Garnet Hillman is an instructional coach at Caruso Middle School in Illinois. Also a writer and presenter, she consults around the country on assessment, grading, and student motivation.

Zeroing the scale

As an instructional coach, I have the fortunate opportunity to work with a wide variety of teachers and in various classrooms and content areas. Recently, I worked with a sixth grade science teacher to create and implement a classroom experience that required students to use their problem solving and critical thinking skills. Their mission was to find and solve clues regarding forces and interactions and subsequently piece them together as they went along. One of the clues led them to a scale where they had to make a precise measurement. The students had to weigh a foam ball in order to move on to the next step. Many of the students found the scale quickly and began weighing the ball. The excitement swelled in the room; the kids knew they were on the cusp of solving another clue. The students weighed the ball and arrived at a number in grams, but when they tried to proceed, something was off. The code didn’t work. Returning to the scale, they tried again. The same or a similar measurement came back and to no avail, the students could not get any further.

The kids spent some time thinking and looking at the scale. One finally exclaimed, “We didn’t zero the scale!” At this point, they were on to something and they knew it. The adjustment was made to the scale, and a different, accurate weight was determined. The new number worked and the students celebrated as they continued on toward their goal.

What does this process have to do with standards, assessment, and grading? As educators, we need to zero our scale as well. How is this done? Teachers must align instruction, assessment, and grading practices to the standards in a clear and concise way. The standards provide a measure by which we gauge evidence of learning. They are a foothold that teachers and learners can return to as often as necessary when charting the course to proficiency and mastery of the standards. When learning targets and standards are clearly communicated, they zero the scale for everyone. Further clarity is provided when exemplars of student work at various proficiency levels are shown, vetted, and explained.

According to Rick Wormeli, “For each standard or outcome, identify the specific knowledge students should know and understand, have at their mental fingertips, and what they should be able to do with it.” (p.258) Consistency and inter-rater reliability is something we want for all of our students. Zeroing the scale supports this consistency, yet it is an ongoing process. If a time comes when the same evidence of learning could result in a different grade, it is necessary to take another look at the standards and make an adjustment. Ask the questions—what does this standard mean? What are the demands on the students? What evidence will elicit the various levels for reporting?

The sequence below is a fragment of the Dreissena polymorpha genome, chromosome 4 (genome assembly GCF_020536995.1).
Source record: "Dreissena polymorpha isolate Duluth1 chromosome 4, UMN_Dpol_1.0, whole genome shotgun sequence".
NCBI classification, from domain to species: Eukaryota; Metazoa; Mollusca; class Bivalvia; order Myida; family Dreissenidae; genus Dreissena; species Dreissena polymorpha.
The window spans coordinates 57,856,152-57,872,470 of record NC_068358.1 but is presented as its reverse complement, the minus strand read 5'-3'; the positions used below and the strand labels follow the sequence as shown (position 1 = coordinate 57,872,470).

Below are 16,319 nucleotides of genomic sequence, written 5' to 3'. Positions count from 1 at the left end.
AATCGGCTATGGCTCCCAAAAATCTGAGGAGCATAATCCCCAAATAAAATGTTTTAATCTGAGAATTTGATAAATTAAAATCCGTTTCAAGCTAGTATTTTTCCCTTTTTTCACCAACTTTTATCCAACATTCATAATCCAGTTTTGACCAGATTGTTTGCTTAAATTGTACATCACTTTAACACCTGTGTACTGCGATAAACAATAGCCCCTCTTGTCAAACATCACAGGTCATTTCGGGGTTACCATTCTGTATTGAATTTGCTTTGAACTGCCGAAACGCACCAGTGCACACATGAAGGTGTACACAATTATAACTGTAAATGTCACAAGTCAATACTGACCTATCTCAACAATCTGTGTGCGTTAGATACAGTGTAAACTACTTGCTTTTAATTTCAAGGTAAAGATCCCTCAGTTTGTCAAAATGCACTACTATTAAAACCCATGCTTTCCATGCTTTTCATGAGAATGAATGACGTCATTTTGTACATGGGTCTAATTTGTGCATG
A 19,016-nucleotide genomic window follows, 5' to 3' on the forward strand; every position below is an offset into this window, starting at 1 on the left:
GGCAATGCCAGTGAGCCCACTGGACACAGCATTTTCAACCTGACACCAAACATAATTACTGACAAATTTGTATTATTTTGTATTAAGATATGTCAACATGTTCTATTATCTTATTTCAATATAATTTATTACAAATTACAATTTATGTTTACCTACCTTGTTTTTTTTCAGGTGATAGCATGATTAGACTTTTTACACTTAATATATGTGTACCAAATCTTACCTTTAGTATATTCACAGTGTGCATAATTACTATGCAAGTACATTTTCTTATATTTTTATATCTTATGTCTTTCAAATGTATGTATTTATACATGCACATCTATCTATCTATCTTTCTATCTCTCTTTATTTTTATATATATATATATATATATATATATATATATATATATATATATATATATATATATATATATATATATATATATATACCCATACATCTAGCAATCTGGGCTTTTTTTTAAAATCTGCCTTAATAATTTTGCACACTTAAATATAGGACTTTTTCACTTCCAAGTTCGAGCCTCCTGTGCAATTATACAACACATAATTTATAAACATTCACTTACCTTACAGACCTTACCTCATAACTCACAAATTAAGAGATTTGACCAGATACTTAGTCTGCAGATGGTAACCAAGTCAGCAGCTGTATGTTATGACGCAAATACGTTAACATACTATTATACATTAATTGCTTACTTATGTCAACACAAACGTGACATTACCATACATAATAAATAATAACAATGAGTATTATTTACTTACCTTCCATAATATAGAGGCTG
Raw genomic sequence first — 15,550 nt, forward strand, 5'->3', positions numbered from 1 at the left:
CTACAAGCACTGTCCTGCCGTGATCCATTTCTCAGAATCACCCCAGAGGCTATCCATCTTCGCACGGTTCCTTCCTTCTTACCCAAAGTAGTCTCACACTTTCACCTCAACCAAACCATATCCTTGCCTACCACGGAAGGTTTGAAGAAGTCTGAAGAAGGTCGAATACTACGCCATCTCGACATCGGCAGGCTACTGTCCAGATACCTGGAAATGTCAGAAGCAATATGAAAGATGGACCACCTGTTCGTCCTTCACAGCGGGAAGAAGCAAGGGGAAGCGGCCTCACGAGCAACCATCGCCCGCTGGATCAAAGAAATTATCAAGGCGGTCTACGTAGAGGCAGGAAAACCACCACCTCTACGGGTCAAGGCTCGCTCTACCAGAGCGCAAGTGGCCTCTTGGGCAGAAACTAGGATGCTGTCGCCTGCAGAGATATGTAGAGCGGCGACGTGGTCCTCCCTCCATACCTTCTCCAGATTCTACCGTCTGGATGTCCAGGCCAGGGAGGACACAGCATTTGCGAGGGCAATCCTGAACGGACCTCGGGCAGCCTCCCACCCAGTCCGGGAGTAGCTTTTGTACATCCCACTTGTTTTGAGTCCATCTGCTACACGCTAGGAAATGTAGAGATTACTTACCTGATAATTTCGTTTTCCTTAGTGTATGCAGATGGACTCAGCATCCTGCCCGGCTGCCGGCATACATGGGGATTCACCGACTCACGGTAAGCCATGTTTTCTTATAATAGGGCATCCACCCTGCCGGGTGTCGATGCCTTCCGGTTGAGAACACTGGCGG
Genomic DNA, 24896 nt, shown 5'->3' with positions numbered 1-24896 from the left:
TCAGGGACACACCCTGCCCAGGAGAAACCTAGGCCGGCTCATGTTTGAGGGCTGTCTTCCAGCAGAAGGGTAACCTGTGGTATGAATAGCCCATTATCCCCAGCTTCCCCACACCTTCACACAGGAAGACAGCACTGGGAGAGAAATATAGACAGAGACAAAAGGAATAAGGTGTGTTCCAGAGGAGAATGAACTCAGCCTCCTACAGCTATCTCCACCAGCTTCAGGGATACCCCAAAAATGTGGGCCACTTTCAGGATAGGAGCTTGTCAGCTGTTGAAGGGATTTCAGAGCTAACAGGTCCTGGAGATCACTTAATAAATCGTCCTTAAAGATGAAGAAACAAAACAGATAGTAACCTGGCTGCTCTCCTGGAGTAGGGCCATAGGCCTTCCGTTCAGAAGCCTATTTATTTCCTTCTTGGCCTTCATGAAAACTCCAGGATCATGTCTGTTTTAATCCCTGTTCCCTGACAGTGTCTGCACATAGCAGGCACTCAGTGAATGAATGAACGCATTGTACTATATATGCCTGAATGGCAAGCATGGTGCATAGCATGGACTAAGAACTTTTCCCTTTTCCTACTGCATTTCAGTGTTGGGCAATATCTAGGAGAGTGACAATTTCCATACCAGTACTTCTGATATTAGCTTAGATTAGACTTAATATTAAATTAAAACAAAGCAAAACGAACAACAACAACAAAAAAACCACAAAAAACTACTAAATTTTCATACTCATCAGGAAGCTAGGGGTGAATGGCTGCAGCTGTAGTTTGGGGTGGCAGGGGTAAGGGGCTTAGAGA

Including behaviors and non-academic factors in assessment and grading also skews the scale and doesn’t give an accurate picture of student achievement. For example, when completion of tasks is assigned a point value, this can show an inconsistent or inaccurate level of proficiency with academic standards because in this instance, compliance is being assessed. The focus for students and their learning should be clear to all stakeholders. When everyone is zeroed in on the goals, students own their learning and develop confidence in the process. Self-efficacy increases and becomes commonplace in the learning environment.

Douglas Reeves comments in his book, FAST Grading: A Guide to Implementing Best Practices (2016), “Expectations outside of the standards, such as participating in class discussions, submitting assignments on time, and working honestly, can lead to significant distortions in grades.” (p. 74) While these factors are important skills learners need to develop, they can create inconsistencies in assessment and grading practices that impact accuracy. Inflating or deflating grades with these expectations can mask true strengths and gaps in learning that have the potential to go unrecognized.

Zeroing a scale in science class doesn’t hold in the long run. It must be recalibrated often and checked for accuracy. Mimicking this procedure in schools and classrooms levels the playing field for students. Revisiting standards frequently allows teachers and students alike to deepen their understanding of the demands and expectations for their learning. The separation of behavioral and academic factors reveals true proficiency levels. Provide students a clear direction for their learning and reference it often. Zero your scale, deepen your understanding of the standards, and help pay it forward to your students.


Reeves, D. (2016). FAST Grading: A Guide to Implementing Best Practices. Bloomington, IN: Solution Tree Press.

Wormeli, R. (2013). The Collected Writings (so far) of Rick Wormeli. United States: Association for Middle Level Education.

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